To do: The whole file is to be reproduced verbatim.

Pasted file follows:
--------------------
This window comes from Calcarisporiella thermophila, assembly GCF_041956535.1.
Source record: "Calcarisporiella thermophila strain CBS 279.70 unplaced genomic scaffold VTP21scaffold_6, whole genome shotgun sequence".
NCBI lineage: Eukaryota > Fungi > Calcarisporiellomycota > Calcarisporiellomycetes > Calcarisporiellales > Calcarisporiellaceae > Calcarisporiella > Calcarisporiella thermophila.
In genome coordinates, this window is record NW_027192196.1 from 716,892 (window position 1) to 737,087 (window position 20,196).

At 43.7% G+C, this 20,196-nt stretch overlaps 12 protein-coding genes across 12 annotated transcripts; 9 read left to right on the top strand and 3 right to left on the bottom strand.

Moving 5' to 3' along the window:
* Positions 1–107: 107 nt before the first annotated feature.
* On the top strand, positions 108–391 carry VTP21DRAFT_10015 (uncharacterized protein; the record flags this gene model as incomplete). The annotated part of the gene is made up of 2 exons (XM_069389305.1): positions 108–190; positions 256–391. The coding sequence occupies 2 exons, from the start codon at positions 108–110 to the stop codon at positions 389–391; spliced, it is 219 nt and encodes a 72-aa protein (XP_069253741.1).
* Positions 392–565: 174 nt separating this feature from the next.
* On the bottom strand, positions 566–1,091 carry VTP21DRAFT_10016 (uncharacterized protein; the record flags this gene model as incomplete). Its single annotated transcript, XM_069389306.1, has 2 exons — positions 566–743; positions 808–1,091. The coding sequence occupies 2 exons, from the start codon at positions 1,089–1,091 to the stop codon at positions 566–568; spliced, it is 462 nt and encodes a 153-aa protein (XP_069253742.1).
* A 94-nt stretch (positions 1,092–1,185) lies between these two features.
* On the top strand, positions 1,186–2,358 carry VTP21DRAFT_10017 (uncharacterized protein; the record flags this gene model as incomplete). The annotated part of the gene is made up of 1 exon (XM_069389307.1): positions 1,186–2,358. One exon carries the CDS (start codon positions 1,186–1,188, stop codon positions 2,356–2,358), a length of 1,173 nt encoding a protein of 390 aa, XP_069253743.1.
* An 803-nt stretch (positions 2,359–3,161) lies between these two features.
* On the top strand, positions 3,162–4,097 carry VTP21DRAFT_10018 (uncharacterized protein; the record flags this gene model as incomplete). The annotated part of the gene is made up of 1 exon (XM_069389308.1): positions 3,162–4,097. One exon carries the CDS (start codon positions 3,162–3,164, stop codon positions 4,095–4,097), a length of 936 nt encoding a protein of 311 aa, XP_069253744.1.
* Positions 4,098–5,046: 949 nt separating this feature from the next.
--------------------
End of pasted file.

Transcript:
This window comes from Calcarisporiella thermophila, assembly GCF_041956535.1.
Source record: "Calcarisporiella thermophila strain CBS 279.70 unplaced genomic scaffold VTP21scaffold_6, whole genome shotgun sequence".
NCBI lineage: Eukaryota > Fungi > Calcarisporiellomycota > Calcarisporiellomycetes > Calcarisporiellales > Calcarisporiellaceae > Calcarisporiella > Calcarisporiella thermophila.
In genome coordinates, this window is record NW_027192196.1 from 716,892 (window position 1) to 737,087 (window position 20,196).

At 43.7% G+C, this 20,196-nt stretch overlaps 12 protein-coding genes across 12 annotated transcripts; 9 read left to right on the top strand and 3 right to left on the bottom strand.

Moving 5' to 3' along the window:
* Positions 1–107: 107 nt before the first annotated feature.
* On the top strand, positions 108–391 carry VTP21DRAFT_10015 (uncharacterized protein; the record flags this gene model as incomplete). The annotated part of the gene is made up of 2 exons (XM_069389305.1): positions 108–190; positions 256–391. The coding sequence occupies 2 exons, from the start codon at positions 108–110 to the stop codon at positions 389–391; spliced, it is 219 nt and encodes a 72-aa protein (XP_069253741.1).
* Positions 392–565: 174 nt separating this feature from the next.
* On the bottom strand, positions 566–1,091 carry VTP21DRAFT_10016 (uncharacterized protein; the record flags this gene model as incomplete). Its single annotated transcript, XM_069389306.1, has 2 exons — positions 566–743; positions 808–1,091. The coding sequence occupies 2 exons, from the start codon at positions 1,089–1,091 to the stop codon at positions 566–568; spliced, it is 462 nt and encodes a 153-aa protein (XP_069253742.1).
* A 94-nt stretch (positions 1,092–1,185) lies between these two features.
* On the top strand, positions 1,186–2,358 carry VTP21DRAFT_10017 (uncharacterized protein; the record flags this gene model as incomplete). The annotated part of the gene is made up of 1 exon (XM_069389307.1): positions 1,186–2,358. One exon carries the CDS (start codon positions 1,186–1,188, stop codon positions 2,356–2,358), a length of 1,173 nt encoding a protein of 390 aa, XP_069253743.1.
* An 803-nt stretch (positions 2,359–3,161) lies between these two features.
* On the top strand, positions 3,162–4,097 carry VTP21DRAFT_10018 (uncharacterized protein; the record flags this gene model as incomplete). The annotated part of the gene is made up of 1 exon (XM_069389308.1): positions 3,162–4,097. One exon carries the CDS (start codon positions 3,162–3,164, stop codon positions 4,095–4,097), a length of 936 nt encoding a protein of 311 aa, XP_069253744.1.
* Positions 4,098–5,046: 949 nt separating this feature from the next.